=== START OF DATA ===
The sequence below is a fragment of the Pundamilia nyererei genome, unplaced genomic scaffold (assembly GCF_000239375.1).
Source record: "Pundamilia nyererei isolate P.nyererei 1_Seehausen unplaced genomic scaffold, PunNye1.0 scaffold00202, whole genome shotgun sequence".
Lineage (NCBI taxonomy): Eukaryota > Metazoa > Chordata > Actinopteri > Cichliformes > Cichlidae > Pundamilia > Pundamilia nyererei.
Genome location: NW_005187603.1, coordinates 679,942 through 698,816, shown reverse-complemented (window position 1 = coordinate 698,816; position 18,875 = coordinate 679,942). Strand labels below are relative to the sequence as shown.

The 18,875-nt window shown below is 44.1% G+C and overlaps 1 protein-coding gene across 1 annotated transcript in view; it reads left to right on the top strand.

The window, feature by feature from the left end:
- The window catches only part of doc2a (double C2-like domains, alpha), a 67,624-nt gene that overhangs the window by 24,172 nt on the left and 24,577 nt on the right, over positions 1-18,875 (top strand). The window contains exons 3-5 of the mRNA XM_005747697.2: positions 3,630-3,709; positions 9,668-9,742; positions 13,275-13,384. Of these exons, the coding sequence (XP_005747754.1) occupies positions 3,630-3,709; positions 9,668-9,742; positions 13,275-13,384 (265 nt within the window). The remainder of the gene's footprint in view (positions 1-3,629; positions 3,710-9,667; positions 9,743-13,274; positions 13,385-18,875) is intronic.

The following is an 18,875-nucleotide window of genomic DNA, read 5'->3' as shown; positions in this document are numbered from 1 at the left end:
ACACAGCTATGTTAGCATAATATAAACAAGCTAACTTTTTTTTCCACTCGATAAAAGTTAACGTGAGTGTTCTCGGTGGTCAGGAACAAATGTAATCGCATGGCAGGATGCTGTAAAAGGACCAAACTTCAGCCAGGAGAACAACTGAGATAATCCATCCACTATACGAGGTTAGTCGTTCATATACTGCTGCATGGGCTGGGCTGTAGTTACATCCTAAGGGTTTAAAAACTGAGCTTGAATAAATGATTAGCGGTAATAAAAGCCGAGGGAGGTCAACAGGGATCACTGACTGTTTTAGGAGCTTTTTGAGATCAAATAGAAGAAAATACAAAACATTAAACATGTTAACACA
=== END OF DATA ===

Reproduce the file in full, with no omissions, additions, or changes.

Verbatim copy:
The sequence below is a fragment of the Pundamilia nyererei genome, unplaced genomic scaffold (assembly GCF_000239375.1).
Source record: "Pundamilia nyererei isolate P.nyererei 1_Seehausen unplaced genomic scaffold, PunNye1.0 scaffold00202, whole genome shotgun sequence".
Lineage (NCBI taxonomy): Eukaryota > Metazoa > Chordata > Actinopteri > Cichliformes > Cichlidae > Pundamilia > Pundamilia nyererei.
Genome location: NW_005187603.1, coordinates 679,942 through 698,816, shown reverse-complemented (window position 1 = coordinate 698,816; position 18,875 = coordinate 679,942). Strand labels below are relative to the sequence as shown.

The 18,875-nt window shown below is 44.1% G+C and overlaps 1 protein-coding gene across 1 annotated transcript in view; it reads left to right on the top strand.

The window, feature by feature from the left end:
- The window catches only part of doc2a (double C2-like domains, alpha), a 67,624-nt gene that overhangs the window by 24,172 nt on the left and 24,577 nt on the right, over positions 1-18,875 (top strand). The window contains exons 3-5 of the mRNA XM_005747697.2: positions 3,630-3,709; positions 9,668-9,742; positions 13,275-13,384. Of these exons, the coding sequence (XP_005747754.1) occupies positions 3,630-3,709; positions 9,668-9,742; positions 13,275-13,384 (265 nt within the window). The remainder of the gene's footprint in view (positions 1-3,629; positions 3,710-9,667; positions 9,743-13,274; positions 13,385-18,875) is intronic.

The following is an 18,875-nucleotide window of genomic DNA, read 5'->3' as shown; positions in this document are numbered from 1 at the left end:
ACACAGCTATGTTAGCATAATATAAACAAGCTAACTTTTTTTTCCACTCGATAAAAGTTAACGTGAGTGTTCTCGGTGGTCAGGAACAAATGTAATCGCATGGCAGGATGCTGTAAAAGGACCAAACTTCAGCCAGGAGAACAACTGAGATAATCCATCCACTATACGAGGTTAGTCGTTCATATACTGCTGCATGGGCTGGGCTGTAGTTACATCCTAAGGGTTTAAAAACTGAGCTTGAATAAATGATTAGCGGTAATAAAAGCCGAGGGAGGTCAACAGGGATCACTGACTGTTTTAGGAGCTTTTTGAGATCAAATAGAAGAAAATACAAAACATTAAACATGTTAACACA